by Eldar Mamedov
On October 29, the European Parliament awarded the EU’s top human rights prize—the Sakharov prize for freedom of expression—to Saudi blogger Raif Badawi. Saudi authorities accused Badawi of blasphemy and sentenced him to 1,000 lashes and 10 years in prison for expressing, among other things, his belief that Muslims, Jews, Christians, and peoples of other faiths, as well as atheists, deserve to be treated equally.
Saudi authorities or those EU governments with close ties with Riyadh will not welcome this fresh focus on human rights. But any short-term inconveniences will be more than made up by long-term benefits for the peoples of Saudi Arabia, the region, and the EU´s standing in the Middle East.
Raif Badawi may have received the Sakharov prize because his case became well known worldwide and emblematic of abuses in his country. But significantly the award highlights the broader picture of human rights in Saudi Arabia.
Human Rights and Regional Affairs
A few days before the award, the Supreme Court of Saudi Arabia rejected an appeal of the execution of Sheikh Nimr al-Nimr, a Shiite cleric well known for his criticisms of the Kingdom’s discriminatory political and religious practices. If King Salman, as expected, signs the execution order, al-Nimr will be killed for his political activism. His execution will look like an attempt to reassure the Wahhabi clerical establishment and the society at large after successive failures to stand up to “Iranian-Shiite aggression.” These failures include the ruinous military campaign in Yemen and Iran’s participation in the Vienna talks on Syria, an anathema to the Saudis.
Given al-Nimr’s stature, his execution risks igniting fresh protests in Saudi Arabia’s Shiite-majority eastern province and precipitating a new round of tensions with Tehran. This, in turn, would invite the supporters of the Islamic State, of which there are plenty in the Kingdom, to compete even more vigorously with the ruling Al Saud-Wahhabi alliance for the title of greatest enemy of the Shiites. In this way Saudi human rights abuses inflame sectarianism and foster instability in the country and the region.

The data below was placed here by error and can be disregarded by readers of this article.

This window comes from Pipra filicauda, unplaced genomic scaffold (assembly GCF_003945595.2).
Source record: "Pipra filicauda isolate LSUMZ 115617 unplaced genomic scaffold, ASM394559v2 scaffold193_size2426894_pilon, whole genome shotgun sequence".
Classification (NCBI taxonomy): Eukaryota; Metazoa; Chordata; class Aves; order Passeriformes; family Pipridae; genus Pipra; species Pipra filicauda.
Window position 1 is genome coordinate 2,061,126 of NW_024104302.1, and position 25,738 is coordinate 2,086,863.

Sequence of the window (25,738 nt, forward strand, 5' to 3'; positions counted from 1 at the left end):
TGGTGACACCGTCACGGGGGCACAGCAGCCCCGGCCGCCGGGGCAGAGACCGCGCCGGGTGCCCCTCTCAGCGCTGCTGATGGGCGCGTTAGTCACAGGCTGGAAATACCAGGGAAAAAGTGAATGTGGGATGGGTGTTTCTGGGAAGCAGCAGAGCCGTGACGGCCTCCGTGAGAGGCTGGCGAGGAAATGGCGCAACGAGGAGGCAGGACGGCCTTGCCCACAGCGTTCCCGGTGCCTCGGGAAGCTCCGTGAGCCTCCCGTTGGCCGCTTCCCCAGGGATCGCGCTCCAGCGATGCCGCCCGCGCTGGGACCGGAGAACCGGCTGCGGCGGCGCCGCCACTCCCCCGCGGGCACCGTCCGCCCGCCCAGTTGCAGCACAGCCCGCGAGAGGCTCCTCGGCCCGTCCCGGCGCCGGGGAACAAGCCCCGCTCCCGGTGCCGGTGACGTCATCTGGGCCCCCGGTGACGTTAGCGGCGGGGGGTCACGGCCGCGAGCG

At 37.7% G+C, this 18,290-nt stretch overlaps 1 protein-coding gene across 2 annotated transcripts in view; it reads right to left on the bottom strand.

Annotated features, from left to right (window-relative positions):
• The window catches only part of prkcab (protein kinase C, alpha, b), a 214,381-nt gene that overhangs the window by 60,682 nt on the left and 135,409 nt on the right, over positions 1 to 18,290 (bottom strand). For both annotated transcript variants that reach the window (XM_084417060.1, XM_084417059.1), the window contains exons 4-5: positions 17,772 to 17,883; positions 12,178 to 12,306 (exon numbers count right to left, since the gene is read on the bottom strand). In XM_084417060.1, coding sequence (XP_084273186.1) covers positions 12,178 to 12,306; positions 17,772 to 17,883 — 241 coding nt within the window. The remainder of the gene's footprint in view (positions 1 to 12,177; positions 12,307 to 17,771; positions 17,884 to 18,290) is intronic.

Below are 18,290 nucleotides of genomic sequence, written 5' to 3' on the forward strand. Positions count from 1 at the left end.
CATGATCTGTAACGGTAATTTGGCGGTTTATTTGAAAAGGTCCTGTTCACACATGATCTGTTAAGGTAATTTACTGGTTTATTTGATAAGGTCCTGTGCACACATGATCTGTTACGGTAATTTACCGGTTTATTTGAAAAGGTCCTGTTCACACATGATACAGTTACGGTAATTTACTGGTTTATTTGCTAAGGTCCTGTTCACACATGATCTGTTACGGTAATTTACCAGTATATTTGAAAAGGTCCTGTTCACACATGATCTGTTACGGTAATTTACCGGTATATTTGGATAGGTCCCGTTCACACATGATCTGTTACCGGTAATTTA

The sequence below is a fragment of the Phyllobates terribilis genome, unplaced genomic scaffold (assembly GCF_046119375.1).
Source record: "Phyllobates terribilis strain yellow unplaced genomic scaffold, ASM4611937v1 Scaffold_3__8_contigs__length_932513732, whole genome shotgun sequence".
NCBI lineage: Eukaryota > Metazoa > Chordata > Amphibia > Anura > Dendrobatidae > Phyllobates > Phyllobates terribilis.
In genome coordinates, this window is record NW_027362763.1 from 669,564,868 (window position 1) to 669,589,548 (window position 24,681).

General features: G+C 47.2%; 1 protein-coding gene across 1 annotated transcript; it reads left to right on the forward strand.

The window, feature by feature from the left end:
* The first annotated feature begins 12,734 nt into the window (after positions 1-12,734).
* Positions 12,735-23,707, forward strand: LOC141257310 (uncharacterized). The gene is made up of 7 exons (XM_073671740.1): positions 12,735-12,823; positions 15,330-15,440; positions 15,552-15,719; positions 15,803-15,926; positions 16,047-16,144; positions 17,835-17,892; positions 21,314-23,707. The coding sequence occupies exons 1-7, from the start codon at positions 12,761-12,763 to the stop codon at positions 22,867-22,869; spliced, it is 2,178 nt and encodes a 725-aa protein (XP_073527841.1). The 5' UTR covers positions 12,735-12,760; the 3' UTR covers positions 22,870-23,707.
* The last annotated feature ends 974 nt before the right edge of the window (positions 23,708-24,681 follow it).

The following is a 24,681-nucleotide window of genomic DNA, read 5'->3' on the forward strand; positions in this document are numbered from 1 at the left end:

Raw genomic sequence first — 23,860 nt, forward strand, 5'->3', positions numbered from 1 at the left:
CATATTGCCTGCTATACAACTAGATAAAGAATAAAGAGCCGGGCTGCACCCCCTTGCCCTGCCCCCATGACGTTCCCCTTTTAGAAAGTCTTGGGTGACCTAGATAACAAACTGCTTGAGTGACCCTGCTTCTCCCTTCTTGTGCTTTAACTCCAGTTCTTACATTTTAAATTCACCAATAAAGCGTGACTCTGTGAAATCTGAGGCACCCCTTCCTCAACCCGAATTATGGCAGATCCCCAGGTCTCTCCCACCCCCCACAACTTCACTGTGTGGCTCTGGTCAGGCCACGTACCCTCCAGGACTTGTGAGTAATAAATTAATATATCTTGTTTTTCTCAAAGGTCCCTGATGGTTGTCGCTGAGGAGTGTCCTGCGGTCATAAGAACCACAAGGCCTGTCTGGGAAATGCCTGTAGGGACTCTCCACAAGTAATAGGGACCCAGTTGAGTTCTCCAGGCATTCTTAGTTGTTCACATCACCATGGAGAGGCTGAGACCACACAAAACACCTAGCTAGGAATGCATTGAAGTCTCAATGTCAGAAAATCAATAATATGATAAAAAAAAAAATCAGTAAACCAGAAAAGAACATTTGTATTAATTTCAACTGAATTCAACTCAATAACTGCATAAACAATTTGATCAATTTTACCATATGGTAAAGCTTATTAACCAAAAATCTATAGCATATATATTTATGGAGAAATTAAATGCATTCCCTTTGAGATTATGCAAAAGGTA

The growing realization of the link between domestic oppression and destructive foreign policies, as seen in Saudi actions in Yemen and Bahrain, is putting more pressure on European leaders such as British Prime Minister David Cameron and French President Francois Hollande, both of whom enjoy close diplomatic and military relations with Riyadh and seldom, if ever, raise human rights issues in the Kingdom. Yet, members of Cameron´s own Conservative party in the EP co-sponsored, together with other political groups, the candidature of Badawi for the Sakharov prize. Similarly, French Socialists went along with their political group in the EP, Socialists & Democrats, in supporting Badawi. They did so despite the availability of alternative candidates and the fact that, as one EU official wryly noted, “Badawi is bad for contracts.”
The award in itself would hardly prompt the UK and France to follow in Sweden’s footsteps and cancel arms sales to Saudi Arabia. But increasing public scrutiny and awareness would at least allow the EU governments to play a “god cop” next to the Parliament´s “bad cop” and perhaps squeeze out some Saudi concessions around its more egregious violations. At the very least, it would raise the costs of doing business as usual with Saudi Arabia.